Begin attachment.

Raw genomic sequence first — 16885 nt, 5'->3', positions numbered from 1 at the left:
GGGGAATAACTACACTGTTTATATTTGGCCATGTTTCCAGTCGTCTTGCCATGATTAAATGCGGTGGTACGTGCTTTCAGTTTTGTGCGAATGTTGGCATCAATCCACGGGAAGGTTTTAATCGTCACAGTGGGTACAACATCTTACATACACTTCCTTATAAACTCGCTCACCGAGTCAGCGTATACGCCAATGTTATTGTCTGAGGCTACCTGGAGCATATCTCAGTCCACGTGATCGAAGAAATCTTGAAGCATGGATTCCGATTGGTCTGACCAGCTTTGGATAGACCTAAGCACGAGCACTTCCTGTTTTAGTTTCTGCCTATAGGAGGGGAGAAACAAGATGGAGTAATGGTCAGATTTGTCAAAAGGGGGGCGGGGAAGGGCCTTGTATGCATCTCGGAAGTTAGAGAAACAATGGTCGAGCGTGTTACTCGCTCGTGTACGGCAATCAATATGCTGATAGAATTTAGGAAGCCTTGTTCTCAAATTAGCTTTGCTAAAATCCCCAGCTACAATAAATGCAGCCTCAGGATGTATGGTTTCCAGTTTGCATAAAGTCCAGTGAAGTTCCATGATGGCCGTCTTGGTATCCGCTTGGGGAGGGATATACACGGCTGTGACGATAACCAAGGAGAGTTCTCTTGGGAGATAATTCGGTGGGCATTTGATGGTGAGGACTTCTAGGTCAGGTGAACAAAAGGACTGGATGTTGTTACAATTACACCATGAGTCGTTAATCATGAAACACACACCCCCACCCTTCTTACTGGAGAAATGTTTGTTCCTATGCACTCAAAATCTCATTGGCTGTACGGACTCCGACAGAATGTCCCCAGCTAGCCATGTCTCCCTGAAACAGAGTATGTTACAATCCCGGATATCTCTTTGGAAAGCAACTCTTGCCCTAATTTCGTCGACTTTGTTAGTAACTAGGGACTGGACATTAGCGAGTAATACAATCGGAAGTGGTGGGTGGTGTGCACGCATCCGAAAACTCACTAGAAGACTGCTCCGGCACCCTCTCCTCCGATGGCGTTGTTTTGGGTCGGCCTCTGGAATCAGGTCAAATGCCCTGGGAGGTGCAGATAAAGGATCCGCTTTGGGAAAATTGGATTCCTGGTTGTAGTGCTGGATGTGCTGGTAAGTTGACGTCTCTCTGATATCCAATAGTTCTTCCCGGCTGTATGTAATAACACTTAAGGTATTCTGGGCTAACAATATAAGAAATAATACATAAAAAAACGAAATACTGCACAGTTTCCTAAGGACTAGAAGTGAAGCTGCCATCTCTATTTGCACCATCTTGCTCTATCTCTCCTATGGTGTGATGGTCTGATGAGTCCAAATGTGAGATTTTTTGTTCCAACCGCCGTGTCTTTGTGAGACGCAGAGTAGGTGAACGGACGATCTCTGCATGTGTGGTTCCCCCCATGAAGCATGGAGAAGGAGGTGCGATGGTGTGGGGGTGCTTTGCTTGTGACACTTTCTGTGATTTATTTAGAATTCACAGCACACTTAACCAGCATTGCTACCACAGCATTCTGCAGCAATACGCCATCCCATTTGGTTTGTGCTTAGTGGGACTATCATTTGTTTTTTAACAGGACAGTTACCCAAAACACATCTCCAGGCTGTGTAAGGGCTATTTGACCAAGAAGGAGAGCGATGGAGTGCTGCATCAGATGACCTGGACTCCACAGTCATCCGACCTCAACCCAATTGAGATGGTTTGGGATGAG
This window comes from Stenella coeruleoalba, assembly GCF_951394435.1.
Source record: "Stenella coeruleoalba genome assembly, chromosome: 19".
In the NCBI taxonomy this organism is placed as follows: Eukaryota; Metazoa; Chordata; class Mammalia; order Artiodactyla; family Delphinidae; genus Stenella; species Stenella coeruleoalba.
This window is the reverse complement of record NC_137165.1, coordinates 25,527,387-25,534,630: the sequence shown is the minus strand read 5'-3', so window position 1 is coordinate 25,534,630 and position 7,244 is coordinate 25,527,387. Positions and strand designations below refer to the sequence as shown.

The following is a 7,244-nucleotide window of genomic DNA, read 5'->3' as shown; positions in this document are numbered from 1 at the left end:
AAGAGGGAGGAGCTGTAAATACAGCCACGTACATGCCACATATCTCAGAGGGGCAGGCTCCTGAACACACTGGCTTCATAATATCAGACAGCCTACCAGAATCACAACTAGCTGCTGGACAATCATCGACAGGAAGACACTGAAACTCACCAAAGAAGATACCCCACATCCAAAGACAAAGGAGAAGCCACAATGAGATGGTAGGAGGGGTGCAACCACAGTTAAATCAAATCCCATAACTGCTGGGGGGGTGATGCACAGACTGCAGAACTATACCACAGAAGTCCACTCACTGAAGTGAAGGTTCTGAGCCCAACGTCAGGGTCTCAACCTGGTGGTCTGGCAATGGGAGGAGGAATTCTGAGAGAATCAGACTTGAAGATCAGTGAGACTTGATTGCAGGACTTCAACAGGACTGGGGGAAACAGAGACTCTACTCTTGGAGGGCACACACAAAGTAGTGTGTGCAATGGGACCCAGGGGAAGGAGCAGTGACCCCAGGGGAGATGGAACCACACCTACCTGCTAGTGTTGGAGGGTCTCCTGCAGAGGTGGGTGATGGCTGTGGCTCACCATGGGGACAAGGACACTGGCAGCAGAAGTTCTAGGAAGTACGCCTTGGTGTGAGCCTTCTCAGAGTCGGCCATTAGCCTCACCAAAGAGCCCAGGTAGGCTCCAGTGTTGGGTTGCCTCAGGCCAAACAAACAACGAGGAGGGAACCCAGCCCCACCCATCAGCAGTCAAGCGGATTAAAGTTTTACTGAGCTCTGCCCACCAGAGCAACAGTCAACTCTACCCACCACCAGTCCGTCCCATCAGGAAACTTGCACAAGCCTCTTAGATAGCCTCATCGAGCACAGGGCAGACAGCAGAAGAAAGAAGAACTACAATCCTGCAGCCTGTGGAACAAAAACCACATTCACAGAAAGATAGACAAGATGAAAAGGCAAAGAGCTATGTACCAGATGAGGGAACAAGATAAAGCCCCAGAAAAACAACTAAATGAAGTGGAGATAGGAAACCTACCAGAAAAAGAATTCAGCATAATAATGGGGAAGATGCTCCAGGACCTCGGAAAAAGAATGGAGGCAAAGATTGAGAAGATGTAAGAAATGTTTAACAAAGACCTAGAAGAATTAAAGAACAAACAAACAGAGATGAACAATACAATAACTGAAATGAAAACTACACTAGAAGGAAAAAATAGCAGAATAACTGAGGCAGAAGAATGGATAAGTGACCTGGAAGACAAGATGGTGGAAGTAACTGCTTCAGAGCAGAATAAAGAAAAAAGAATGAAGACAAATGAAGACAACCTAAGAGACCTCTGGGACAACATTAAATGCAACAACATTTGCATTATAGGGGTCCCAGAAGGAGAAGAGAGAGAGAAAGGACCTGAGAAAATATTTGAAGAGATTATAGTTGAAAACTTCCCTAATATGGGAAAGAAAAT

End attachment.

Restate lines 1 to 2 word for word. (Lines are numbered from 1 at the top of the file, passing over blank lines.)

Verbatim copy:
Raw genomic sequence first — 16885 nt, 5'->3', positions numbered from 1 at the left:
GGGGAATAACTACACTGTTTATATTTGGCCATGTTTCCAGTCGTCTTGCCATGATTAAATGCGGTGGTACGTGCTTTCAGTTTTGTGCGAATGTTGGCATCAATCCACGGGAAGGTTTTAATCGTCACAGTGGGTACAACATCTTACATACACTTCCTTATAAACTCGCTCACCGAGTCAGCGTATACGCCAATGTTATTGTCTGAGGCTACCTGGAGCATATCTCAGTCCACGTGATCGAAGAAATCTTGAAGCATGGATTCCGATTGGTCTGACCAGCTTTGGATAGACCTAAGCACGAGCACTTCCTGTTTTAGTTTCTGCCTATAGGAGGGGAGAAACAAGATGGAGTAATGGTCAGATTTGTCAAAAGGGGGGCGGGGAAGGGCCTTGTATGCATCTCGGAAGTTAGAGAAACAATGGTCGAGCGTGTTACTCGCTCGTGTACGGCAATCAATATGCTGATAGAATTTAGGAAGCCTTGTTCTCAAATTAGCTTTGCTAAAATCCCCAGCTACAATAAATGCAGCCTCAGGATGTATGGTTTCCAGTTTGCATAAAGTCCAGTGAAGTTCCATGATGGCCGTCTTGGTATCCGCTTGGGGAGGGATATACACGGCTGTGACGATAACCAAGGAGAGTTCTCTTGGGAGATAATTCGGTGGGCATTTGATGGTGAGGACTTCTAGGTCAGGTGAACAAAAGGACTGGATGTTGTTACAATTACACCATGAGTCGTTAATCATGAAACACACACCCCCACCCTTCTTACTGGAGAAATGTTTGTTCCTATGCACTCAAAATCTCATTGGCTGTACGGACTCCGACAGAATGTCCCCAGCTAGCCATGTCTCCCTGAAACAGAGTATGTTACAATCCCGGATATCTCTTTGGAAAGCAACTCTTGCCCTAATTTCGTCGACTTTGTTAGTAACTAGGGACTGGACATTAGCGAGTAATACAATCGGAAGTGGTGGGTGGTGTGCACGCATCCGAAAACTCACTAGAAGACTGCTCCGGCACCCTCTCCTCCGATGGCGTTGTTTTGGGTCGGCCTCTGGAATCAGGTCAAATGCCCTGGGAGGTGCAGATAAAGGATCCGCTTTGGGAAAATTGGATTCCTGGTTGTAGTGCTGGATGTGCTGGTAAGTTGACGTCTCTCTGATATCCAATAGTTCTTCCCGGCTGTATGTAATAACACTTAAGGTATTCTGGGCTAACAATATAAGAAATAATACATAAAAAAACGAAATACTGCACAGTTTCCTAAGGACTAGAAGTGAAGCTGCCATCTCTATTTGCACCATCTTGCTCTATCTCTCCTATGGTGTGATGGTCTGATGAGTCCAAATGTGAGATTTTTTGTTCCAACCGCCGTGTCTTTGTGAGACGCAGAGTAGGTGAACGGACGATCTCTGCATGTGTGGTTCCCCCCATGAAGCATGGAGAAGGAGGTGCGATGGTGTGGGGGTGCTTTGCTTGTGACACTTTCTGTGATTTATTTAGAATTCACAGCACACTTAACCAGCATTGCTACCACAGCATTCTGCAGCAATACGCCATCCCATTTGGTTTGTGCTTAGTGGGACTATCATTTGTTTTTTAACAGGACAGTTACCCAAAACACATCTCCAGGCTGTGTAAGGGCTATTTGACCAAGAAGGAGAGCGATGGAGTGCTGCATCAGATGACCTGGACTCCACAGTCATCCGACCTCAACCCAATTGAGATGGTTTGGGATGAG